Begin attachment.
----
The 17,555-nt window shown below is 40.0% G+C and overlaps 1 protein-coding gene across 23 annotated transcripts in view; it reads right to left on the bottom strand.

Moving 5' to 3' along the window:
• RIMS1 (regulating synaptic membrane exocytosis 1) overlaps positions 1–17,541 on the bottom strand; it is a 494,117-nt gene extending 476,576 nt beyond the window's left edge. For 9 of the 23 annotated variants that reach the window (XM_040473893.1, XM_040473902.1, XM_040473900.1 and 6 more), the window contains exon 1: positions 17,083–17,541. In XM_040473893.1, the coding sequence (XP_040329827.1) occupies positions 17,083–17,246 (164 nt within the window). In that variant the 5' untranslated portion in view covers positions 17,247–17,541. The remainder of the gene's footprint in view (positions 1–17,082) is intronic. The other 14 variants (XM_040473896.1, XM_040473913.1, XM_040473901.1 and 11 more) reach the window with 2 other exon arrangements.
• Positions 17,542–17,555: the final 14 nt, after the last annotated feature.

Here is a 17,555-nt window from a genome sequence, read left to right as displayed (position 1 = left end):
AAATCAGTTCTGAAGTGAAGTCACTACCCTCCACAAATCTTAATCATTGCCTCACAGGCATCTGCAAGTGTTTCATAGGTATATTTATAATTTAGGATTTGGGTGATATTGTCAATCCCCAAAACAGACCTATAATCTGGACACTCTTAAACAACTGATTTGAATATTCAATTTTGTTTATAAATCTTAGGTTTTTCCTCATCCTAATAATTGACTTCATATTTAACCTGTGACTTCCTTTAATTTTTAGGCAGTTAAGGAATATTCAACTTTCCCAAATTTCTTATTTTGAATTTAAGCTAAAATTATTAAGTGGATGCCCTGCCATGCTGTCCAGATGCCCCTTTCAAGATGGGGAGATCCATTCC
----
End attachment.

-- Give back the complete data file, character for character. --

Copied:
The 17,555-nt window shown below is 40.0% G+C and overlaps 1 protein-coding gene across 23 annotated transcripts in view; it reads right to left on the bottom strand.

Moving 5' to 3' along the window:
• RIMS1 (regulating synaptic membrane exocytosis 1) overlaps positions 1–17,541 on the bottom strand; it is a 494,117-nt gene extending 476,576 nt beyond the window's left edge. For 9 of the 23 annotated variants that reach the window (XM_040473893.1, XM_040473902.1, XM_040473900.1 and 6 more), the window contains exon 1: positions 17,083–17,541. In XM_040473893.1, the coding sequence (XP_040329827.1) occupies positions 17,083–17,246 (164 nt within the window). In that variant the 5' untranslated portion in view covers positions 17,247–17,541. The remainder of the gene's footprint in view (positions 1–17,082) is intronic. The other 14 variants (XM_040473896.1, XM_040473913.1, XM_040473901.1 and 11 more) reach the window with 2 other exon arrangements.
• Positions 17,542–17,555: the final 14 nt, after the last annotated feature.

Here is a 17,555-nt window from a genome sequence, read left to right as displayed (position 1 = left end):
AAATCAGTTCTGAAGTGAAGTCACTACCCTCCACAAATCTTAATCATTGCCTCACAGGCATCTGCAAGTGTTTCATAGGTATATTTATAATTTAGGATTTGGGTGATATTGTCAATCCCCAAAACAGACCTATAATCTGGACACTCTTAAACAACTGATTTGAATATTCAATTTTGTTTATAAATCTTAGGTTTTTCCTCATCCTAATAATTGACTTCATATTTAACCTGTGACTTCCTTTAATTTTTAGGCAGTTAAGGAATATTCAACTTTCCCAAATTTCTTATTTTGAATTTAAGCTAAAATTATTAAGTGGATGCCCTGCCATGCTGTCCAGATGCCCCTTTCAAGATGGGGAGATCCATTCC